Private Equity Investing – A Primer for Self-Directed IRA Investors
Many people we speak to are unaware that the Self-Directed IRA and other retirement accounts are flexible enough to allow for all kinds of different asset classes. You do not have to limit your thinking to stocks, bonds, mutual funds and CDs. You can leverage the substantial tax advantages of Self-Directed IRAs while investing in a wide variety of alternative asset classes. And one of the more lucrative and popular asset classes in recent years has been private equity.
If you are new to private equity investing – especially within a Self-Directed IRA – here is a list of the most common terms.
Private equity is stock ownership that is not listed on a public exchange. These are not necessarily corporations; Private equity ownership is not necessarily limited to C Corporations. Some private equity opportunities are formed as limited partnerships and LLCs.
Occasionally, the term is used to the purchase of a publicly-traded company by investors who then take it private in order to unlock shareholder value or minimize the likelihood of outside interference from activist shareholders.
It is entirely legal to own most private equity investments within a Self-Directed IRA, provided you do not own S Corporations, nor take direct ownership in a prohibited investment class, such as life insurance policies, collectibles, art, jewelry and gemstones, certain forms of gold and precious metal coin and bullion of uncertain or insufficient purity, and assets purchased from a prohibited party (yourself, your spouse, ascendants or descendants, and from professionals who advise you on your Self-Directed IRA in fiduciary capacity.)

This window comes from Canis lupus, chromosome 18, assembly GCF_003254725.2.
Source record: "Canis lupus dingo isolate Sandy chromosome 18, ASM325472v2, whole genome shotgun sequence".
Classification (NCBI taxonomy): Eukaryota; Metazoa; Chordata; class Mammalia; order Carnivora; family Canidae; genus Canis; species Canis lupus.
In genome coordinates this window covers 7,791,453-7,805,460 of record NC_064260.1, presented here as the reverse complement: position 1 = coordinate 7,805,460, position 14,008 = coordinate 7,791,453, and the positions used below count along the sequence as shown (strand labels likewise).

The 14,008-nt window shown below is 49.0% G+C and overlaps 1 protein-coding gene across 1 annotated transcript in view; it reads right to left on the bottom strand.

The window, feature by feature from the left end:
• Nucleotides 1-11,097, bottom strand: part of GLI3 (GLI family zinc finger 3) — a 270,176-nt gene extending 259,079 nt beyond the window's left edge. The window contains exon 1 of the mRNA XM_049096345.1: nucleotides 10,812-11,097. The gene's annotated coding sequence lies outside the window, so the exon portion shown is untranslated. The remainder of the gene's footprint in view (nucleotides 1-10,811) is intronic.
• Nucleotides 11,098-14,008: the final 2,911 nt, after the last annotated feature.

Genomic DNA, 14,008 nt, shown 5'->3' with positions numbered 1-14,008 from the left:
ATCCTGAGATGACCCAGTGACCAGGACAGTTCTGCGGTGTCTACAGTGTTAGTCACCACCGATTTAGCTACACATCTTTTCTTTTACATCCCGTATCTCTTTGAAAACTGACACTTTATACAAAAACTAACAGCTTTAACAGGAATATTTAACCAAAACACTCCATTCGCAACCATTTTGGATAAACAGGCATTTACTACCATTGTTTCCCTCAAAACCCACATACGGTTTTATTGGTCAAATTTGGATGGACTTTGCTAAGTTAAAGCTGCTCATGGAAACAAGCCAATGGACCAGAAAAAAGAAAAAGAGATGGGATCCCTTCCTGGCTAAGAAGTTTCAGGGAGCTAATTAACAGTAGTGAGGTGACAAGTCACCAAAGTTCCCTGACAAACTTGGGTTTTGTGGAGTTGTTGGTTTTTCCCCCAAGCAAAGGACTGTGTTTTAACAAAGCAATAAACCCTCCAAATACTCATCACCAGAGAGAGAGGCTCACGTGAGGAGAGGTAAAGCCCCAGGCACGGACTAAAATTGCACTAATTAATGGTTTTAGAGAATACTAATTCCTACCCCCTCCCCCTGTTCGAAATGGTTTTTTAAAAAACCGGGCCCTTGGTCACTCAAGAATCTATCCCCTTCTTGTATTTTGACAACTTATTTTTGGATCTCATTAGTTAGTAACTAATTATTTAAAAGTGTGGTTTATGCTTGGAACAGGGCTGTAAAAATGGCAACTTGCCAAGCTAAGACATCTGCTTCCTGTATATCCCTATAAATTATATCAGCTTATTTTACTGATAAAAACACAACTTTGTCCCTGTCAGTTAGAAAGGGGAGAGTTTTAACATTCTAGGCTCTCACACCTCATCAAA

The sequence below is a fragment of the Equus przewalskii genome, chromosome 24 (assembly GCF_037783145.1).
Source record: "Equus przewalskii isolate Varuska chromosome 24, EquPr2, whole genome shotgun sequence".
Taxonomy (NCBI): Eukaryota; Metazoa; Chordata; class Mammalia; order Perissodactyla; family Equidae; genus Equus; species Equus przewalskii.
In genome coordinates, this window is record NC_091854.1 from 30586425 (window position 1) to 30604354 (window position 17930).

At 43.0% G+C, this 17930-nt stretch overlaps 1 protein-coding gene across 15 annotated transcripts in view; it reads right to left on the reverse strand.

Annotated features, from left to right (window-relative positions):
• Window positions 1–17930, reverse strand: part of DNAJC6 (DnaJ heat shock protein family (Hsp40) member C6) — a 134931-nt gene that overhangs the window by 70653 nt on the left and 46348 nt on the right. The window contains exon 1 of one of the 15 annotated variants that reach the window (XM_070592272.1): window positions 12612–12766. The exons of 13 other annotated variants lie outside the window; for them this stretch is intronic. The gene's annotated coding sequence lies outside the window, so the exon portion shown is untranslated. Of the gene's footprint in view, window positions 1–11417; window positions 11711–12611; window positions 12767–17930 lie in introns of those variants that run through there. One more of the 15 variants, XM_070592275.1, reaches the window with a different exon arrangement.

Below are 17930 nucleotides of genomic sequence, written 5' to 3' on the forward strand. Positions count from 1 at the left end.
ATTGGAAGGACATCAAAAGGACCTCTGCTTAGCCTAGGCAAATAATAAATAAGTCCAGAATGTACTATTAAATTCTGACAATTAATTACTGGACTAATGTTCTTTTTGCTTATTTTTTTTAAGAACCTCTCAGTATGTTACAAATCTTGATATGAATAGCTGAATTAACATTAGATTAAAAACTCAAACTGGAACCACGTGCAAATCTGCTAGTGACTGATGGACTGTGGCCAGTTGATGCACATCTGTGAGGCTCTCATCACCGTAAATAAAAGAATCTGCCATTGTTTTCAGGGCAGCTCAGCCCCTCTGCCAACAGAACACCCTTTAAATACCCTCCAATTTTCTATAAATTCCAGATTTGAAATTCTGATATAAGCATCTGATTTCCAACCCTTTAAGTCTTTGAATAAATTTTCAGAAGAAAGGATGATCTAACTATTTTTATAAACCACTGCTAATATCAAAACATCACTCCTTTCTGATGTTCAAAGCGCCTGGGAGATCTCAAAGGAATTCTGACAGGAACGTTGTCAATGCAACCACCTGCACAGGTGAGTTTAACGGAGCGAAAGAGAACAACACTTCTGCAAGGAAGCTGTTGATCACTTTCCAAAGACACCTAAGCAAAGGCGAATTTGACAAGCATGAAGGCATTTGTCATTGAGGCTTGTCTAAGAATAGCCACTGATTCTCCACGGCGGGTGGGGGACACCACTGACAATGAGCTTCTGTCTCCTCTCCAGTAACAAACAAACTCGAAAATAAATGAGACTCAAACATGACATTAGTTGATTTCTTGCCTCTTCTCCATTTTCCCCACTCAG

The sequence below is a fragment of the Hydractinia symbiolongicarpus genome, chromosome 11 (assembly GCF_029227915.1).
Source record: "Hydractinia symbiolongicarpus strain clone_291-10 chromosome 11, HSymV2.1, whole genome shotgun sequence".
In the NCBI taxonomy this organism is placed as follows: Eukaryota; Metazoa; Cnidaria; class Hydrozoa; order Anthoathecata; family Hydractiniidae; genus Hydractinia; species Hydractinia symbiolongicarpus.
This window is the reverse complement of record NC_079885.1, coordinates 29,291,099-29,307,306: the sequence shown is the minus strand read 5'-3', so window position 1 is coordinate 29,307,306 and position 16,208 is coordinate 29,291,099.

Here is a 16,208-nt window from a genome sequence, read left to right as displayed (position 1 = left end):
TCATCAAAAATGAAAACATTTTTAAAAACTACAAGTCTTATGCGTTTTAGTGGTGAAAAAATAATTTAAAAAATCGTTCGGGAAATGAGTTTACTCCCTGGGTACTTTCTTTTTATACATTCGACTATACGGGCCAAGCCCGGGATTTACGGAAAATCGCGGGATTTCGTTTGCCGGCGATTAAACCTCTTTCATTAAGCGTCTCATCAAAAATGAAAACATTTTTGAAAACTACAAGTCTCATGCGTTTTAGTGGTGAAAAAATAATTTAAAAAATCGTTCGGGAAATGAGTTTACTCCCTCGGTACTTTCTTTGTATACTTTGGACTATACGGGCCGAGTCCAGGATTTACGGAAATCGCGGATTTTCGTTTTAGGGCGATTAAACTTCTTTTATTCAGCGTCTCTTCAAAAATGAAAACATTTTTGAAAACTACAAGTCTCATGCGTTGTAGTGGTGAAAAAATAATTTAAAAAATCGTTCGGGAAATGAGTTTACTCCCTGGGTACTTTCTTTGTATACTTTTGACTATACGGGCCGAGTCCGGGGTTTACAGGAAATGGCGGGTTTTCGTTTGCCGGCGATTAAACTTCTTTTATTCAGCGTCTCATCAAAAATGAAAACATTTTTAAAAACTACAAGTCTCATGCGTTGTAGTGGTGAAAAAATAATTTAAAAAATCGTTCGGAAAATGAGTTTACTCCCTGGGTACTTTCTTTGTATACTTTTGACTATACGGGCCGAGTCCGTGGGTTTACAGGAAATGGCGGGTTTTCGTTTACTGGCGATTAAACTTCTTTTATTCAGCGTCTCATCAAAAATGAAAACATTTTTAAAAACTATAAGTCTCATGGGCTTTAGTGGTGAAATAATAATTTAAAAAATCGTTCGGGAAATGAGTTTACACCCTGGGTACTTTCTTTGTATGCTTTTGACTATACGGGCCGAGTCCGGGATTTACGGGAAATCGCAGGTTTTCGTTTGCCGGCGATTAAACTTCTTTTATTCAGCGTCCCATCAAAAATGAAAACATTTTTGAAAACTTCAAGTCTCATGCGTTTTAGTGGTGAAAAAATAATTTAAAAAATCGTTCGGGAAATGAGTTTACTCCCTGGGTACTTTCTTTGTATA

As a Self-Directed IRA investor, you can hold shares in specialized private equity or venture capital funds, or you can choose to seek out your own investment opportunities and hold them directly, either within or outside of your Self-Directed IRA.
Primary capital raises. An initial round of funding by selling an equity interest to private buyers, rather than floating shares on a public exchange. When a private equity fund does this, they typically package a series of investments as a ‘blind pool.’ Owners typically hope to sell the investment for several times what they paid for it. But assets are often tied up in the investment for a number of years. Furthermore, risk is high throughout the private equity world. Many investments can and do lose money.
Secondary raises. These are follow-on rounds of capital raising designed to provide additional capital to enable a company to continue on a growth path. Time horizons before expected capital return are much shorter than with primary capital raises.
Private equity investing is not for novice investors. Unlisted securities may not have much in the way of a prospectus. Investors have little recourse when it comes to unregistered securities. But the high risk is the key to market-beating returns. However, whether you invest directly in a company via a private equity offering or you invest in the asset class via a fund, you should conduct a thorough due diligence before you invest.
Interested in learning more about Self-Directed IRAs? Contact American IRA, LLC at 866-7500-IRA (472) for a free consultation. Download our free guides or visit us online at www.AmericanIRA.com.